|Riassunto in Inglese:|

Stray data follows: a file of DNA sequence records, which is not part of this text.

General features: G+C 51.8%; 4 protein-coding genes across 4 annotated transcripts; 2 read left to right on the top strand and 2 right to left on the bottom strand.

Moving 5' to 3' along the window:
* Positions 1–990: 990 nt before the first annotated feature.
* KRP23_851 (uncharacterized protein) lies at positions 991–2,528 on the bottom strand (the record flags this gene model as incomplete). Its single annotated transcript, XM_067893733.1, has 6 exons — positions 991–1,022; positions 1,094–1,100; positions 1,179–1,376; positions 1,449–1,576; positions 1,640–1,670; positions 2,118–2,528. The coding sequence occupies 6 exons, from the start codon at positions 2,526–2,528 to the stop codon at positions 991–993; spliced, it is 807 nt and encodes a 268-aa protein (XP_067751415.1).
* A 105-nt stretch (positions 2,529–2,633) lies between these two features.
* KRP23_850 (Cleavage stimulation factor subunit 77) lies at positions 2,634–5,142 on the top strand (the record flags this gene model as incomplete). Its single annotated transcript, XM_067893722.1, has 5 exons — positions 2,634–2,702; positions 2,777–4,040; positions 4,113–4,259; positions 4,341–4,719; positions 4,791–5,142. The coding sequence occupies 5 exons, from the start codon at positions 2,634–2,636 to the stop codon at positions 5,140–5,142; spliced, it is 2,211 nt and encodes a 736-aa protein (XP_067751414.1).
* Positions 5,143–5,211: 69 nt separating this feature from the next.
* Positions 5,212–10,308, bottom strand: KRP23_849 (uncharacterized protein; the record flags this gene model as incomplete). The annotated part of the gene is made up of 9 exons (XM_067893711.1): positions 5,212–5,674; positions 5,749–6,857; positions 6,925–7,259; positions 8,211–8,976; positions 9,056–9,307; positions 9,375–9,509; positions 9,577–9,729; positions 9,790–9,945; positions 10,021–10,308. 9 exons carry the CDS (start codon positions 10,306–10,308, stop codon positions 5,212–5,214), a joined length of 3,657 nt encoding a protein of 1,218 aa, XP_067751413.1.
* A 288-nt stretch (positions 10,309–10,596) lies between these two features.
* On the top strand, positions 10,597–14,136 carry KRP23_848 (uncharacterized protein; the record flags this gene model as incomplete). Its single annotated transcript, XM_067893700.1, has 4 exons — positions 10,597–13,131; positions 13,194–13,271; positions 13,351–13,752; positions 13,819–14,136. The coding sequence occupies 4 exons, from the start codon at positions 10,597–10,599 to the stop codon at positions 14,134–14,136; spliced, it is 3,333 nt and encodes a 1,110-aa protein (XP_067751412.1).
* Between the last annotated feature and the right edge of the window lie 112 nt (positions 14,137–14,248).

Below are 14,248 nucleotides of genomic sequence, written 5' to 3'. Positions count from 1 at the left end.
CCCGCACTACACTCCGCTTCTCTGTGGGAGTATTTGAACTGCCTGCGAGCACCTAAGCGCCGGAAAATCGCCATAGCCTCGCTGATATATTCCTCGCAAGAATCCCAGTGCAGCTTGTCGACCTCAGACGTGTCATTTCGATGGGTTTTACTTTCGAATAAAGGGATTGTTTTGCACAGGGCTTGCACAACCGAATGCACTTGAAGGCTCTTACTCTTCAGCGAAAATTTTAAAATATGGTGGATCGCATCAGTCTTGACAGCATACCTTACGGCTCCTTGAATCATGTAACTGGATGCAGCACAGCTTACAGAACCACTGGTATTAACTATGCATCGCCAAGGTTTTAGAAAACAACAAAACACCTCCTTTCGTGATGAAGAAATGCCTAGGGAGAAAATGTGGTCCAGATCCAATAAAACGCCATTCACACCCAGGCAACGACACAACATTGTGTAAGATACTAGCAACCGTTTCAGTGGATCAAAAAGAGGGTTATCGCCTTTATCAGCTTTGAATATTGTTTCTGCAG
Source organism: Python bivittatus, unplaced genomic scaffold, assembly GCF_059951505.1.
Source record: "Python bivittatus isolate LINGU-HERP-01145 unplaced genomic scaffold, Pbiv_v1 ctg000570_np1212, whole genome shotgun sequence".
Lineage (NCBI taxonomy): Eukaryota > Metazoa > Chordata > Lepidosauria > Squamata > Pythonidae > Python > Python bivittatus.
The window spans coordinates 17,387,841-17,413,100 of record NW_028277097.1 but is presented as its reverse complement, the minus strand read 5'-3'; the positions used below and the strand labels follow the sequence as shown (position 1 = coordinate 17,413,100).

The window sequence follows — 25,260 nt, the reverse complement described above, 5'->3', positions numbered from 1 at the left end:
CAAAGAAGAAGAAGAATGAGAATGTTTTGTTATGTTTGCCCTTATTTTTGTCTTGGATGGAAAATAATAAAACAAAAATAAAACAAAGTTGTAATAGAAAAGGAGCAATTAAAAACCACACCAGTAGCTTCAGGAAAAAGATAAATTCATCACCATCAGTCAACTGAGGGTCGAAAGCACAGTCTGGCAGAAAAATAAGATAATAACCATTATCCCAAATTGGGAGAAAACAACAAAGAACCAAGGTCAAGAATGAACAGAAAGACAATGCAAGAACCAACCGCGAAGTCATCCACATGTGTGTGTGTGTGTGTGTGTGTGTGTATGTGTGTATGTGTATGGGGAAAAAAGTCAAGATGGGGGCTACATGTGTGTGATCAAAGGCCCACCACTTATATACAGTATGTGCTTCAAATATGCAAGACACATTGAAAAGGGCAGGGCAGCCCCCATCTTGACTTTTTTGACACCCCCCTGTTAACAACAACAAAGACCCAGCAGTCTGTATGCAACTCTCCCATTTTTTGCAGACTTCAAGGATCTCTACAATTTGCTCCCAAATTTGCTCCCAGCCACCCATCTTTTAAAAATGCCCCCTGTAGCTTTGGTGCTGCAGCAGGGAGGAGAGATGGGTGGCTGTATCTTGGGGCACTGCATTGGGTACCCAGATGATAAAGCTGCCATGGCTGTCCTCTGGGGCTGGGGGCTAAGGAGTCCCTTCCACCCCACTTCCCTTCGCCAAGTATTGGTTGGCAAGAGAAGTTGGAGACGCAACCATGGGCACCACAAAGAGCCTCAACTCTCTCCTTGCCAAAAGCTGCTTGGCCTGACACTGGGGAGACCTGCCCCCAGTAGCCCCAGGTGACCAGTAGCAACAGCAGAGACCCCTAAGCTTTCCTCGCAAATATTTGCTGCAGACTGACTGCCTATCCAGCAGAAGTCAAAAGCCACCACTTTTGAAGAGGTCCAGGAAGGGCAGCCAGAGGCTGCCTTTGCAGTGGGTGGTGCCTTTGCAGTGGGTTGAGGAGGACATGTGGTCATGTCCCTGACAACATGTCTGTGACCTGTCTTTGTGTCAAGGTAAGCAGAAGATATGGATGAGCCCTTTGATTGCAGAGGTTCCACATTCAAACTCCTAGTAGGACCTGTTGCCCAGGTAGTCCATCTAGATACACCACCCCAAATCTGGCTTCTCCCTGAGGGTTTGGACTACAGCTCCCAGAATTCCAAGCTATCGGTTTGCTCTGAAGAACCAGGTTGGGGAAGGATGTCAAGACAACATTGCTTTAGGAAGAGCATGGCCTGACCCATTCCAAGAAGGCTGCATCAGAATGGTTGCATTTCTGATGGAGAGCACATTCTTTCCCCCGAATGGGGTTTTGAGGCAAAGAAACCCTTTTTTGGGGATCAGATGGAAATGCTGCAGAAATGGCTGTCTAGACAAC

Management of crop residues, crop rotation and soil tillage are important agronomic practices that can conserve or greatly influence the soil fertility in term of content of soil organic carbon and crop productivity. In order to determine long-term dynamics of such practices, long-term field researches have been established in Southern Italy by the Research unit for cropping systems in dry environments of the Agricultural Research Council. At the experimental farm in the Northern part of Apulia Region, three long-term trials are currently being carried out on clay-loam soil since 1977, 1989 and 1990. A series of treatments on the effects of burning or incorporation of crop residues, soil tillage and crop rotations based on winter durum wheat have been compared. At the experimental farm of CRA-SCA in the central part of Apulia, since 1976 almond plants have been submitted to different treatments consisting of weed management based on chemical weeding, weed mulching, weed incorporation through minimum and conventional tillage. In general the incorporation of straw and stubble showed slight increments in organic soil matter respect to burning. The best results for soil organic carbon and soil quality were obtained when residual incorporation included a treatment with additional mineral nitrogen. The tillage method did not influence the organic carbon, total nitrogen and available phosphorous contents of the soil, nor did crop rotations. In the almond trial, no-tillage with green mulching determined a general increase of TOC with respect to other treatments.